Go back in time with me, five years, to the media frenzy that was the “Trump-Russia collusion” story, the claim that the Trump campaign in 2016 worked with Russia to rig the election.
The assumption that conspiracy had occurred seems to underpin the bulk of the coverage, particularly the comments.
Later, however, in one of history’s great “never minds,” it was revealed that special counsel Robert Mueller’s exhaustive investigation had failed to prove the existence of any collaboration between the Trump campaign and Russia (which prosecutors referred to as a conspiracy or coordination).
After years of investigation, the Mueller team decided that they had not found enough evidence to prove that the crime had even occurred, let alone identify the perpetrators.
The media’s constant harping on about collusion in 2017 and 2018 was notable for how much it relied on unproven theories supported by hidden evidence.
Secret recordings were made of President Trump’s first national security adviser, Michael Flynn, speaking with the Russians. Evidence was uncovered in a covert FBI probe.
Informal statements were made to Mueller’s attorneys in confidence. Of course, the infamous “dossier” full of claims against Trump remained under wraps.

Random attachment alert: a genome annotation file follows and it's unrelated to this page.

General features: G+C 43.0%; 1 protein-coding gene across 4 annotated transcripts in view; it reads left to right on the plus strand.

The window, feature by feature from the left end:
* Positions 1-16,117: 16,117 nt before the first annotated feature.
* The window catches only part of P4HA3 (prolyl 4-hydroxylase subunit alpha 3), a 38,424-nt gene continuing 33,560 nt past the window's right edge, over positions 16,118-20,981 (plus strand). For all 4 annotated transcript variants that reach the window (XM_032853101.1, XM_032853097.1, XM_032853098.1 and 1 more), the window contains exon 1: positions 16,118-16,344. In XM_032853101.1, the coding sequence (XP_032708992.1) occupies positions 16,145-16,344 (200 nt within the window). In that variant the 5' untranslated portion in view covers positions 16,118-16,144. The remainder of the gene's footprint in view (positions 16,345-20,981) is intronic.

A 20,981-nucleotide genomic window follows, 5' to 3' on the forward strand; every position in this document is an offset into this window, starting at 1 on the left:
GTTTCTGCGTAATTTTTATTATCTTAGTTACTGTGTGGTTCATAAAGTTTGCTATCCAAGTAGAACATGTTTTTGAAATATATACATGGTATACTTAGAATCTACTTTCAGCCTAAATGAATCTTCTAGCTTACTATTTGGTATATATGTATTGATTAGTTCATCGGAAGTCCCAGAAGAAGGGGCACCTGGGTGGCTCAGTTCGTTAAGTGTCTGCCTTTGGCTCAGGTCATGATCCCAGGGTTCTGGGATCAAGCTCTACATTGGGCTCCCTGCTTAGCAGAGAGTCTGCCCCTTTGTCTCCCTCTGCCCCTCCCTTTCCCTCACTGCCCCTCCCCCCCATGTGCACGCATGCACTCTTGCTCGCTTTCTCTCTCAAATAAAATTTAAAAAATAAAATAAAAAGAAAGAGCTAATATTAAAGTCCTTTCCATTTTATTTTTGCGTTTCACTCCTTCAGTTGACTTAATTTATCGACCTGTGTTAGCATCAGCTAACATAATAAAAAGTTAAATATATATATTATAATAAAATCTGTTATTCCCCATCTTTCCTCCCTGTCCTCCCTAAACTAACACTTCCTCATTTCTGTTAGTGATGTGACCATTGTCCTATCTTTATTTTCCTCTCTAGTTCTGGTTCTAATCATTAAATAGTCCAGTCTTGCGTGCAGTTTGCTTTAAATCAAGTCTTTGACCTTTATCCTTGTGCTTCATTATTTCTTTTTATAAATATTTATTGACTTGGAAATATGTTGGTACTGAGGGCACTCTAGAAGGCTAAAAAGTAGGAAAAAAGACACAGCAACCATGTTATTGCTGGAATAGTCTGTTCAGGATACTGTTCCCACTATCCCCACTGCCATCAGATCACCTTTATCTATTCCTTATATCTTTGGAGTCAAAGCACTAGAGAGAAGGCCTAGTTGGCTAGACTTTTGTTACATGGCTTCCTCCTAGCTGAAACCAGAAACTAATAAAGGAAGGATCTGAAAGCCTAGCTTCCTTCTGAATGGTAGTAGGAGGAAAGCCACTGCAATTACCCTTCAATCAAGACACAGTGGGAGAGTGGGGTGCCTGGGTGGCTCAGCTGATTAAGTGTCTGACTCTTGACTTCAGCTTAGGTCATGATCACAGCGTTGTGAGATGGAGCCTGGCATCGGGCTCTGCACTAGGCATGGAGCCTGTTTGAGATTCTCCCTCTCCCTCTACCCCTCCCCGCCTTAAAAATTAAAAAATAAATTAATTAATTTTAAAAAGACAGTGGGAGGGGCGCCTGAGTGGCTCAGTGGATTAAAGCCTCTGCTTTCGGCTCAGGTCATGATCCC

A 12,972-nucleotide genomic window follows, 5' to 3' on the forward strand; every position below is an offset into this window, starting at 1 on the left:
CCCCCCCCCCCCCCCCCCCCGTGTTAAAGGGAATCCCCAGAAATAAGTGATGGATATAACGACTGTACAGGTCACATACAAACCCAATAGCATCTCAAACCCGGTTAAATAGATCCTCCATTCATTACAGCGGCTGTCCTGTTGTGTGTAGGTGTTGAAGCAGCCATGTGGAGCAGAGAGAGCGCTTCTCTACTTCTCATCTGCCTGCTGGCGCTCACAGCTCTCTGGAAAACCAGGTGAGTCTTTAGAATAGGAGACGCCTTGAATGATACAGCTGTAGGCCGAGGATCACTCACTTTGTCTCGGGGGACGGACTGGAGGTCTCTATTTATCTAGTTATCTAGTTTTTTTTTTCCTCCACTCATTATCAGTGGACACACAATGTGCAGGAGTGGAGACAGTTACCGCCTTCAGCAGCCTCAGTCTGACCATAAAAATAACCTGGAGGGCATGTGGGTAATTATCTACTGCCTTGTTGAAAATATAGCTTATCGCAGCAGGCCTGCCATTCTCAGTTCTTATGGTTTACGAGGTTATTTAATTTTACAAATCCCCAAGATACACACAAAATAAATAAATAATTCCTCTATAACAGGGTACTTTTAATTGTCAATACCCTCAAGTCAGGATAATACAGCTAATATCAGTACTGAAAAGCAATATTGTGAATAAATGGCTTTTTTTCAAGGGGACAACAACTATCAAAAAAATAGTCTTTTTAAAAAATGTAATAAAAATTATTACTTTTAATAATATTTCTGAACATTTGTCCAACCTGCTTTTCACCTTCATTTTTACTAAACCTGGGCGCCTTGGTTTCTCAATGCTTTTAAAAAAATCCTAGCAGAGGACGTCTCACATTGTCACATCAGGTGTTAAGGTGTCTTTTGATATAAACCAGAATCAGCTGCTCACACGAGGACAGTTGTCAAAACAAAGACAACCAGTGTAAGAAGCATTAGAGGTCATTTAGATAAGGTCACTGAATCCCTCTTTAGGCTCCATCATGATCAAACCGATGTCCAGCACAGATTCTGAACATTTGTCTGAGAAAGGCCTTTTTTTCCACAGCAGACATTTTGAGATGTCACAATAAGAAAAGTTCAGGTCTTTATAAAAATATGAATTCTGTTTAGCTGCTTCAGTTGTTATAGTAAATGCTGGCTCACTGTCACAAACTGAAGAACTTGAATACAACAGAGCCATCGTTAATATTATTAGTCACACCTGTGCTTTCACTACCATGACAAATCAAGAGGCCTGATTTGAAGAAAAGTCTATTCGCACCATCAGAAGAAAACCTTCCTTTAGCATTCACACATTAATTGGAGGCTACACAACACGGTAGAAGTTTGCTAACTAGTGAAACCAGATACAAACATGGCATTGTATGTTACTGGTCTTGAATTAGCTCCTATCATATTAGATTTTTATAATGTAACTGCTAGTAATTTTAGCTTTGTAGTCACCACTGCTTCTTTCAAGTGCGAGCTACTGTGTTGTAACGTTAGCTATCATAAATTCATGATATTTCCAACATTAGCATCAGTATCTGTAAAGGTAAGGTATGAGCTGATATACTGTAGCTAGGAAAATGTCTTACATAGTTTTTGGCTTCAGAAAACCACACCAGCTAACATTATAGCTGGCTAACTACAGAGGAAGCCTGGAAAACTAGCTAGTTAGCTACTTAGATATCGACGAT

(In contrast to the previous examples, the dossier was made public early on in the investigation, prompting reasonable people to suspect—correctly—that it was a forgery.)
It seems unnecessary to recount that event. Because Trump, who is now running for the Republican nomination for president in 2024, is the subject of a fresh special counsel inquiry.
Newly appointed Attorney General Jack Smith has been tasked with looking into both allegations that President Trump incited the riot on January 6 and an investigation into “classified documents and other presidential records, as well as the possible obstruction of that investigation,” according to Attorney General Merrick Garland.
The second topic, the papers inquiry, stands noteworthy since it relies heavily on covert evidence, just like the previous investigations. Stay abreast on events in the nation’s capital by subscribing to the Washington Examiner now.
Undoubtedly, Trump took with him a large number of White House records when he left office. I don’t see why he would have done it.
Recently, the Washington Post stated that prosecutors with the Justice Department believe Trump’s motivation “was mostly his ego and a wish to hold on to the papers as trophies or memories.”
Despite the Biden Justice Department’s best efforts, the study claims that Trump’s activities were motivated only by a desire to acquire expensive mementos.
But Garland still sent in the investigators, this time with a special counsel. Why?
Garland elaborated, “Based on recent developments, including the former president’s announcement that he is a candidate for president in the next election and the sitting president’s stated intention to be a candidate as well, I have concluded that it is in the public interest to appoint a special counsel.”
It serves a “public interest,” after all. Garland was arguing that this is not just a legal matter like any other, but rather one in which the public has a substantial stake.
When conducting an investigation, the department in question must take measures to maintain public trust.
Allegations that Trump mishandled sensitive documents appear to be at the center of the document case.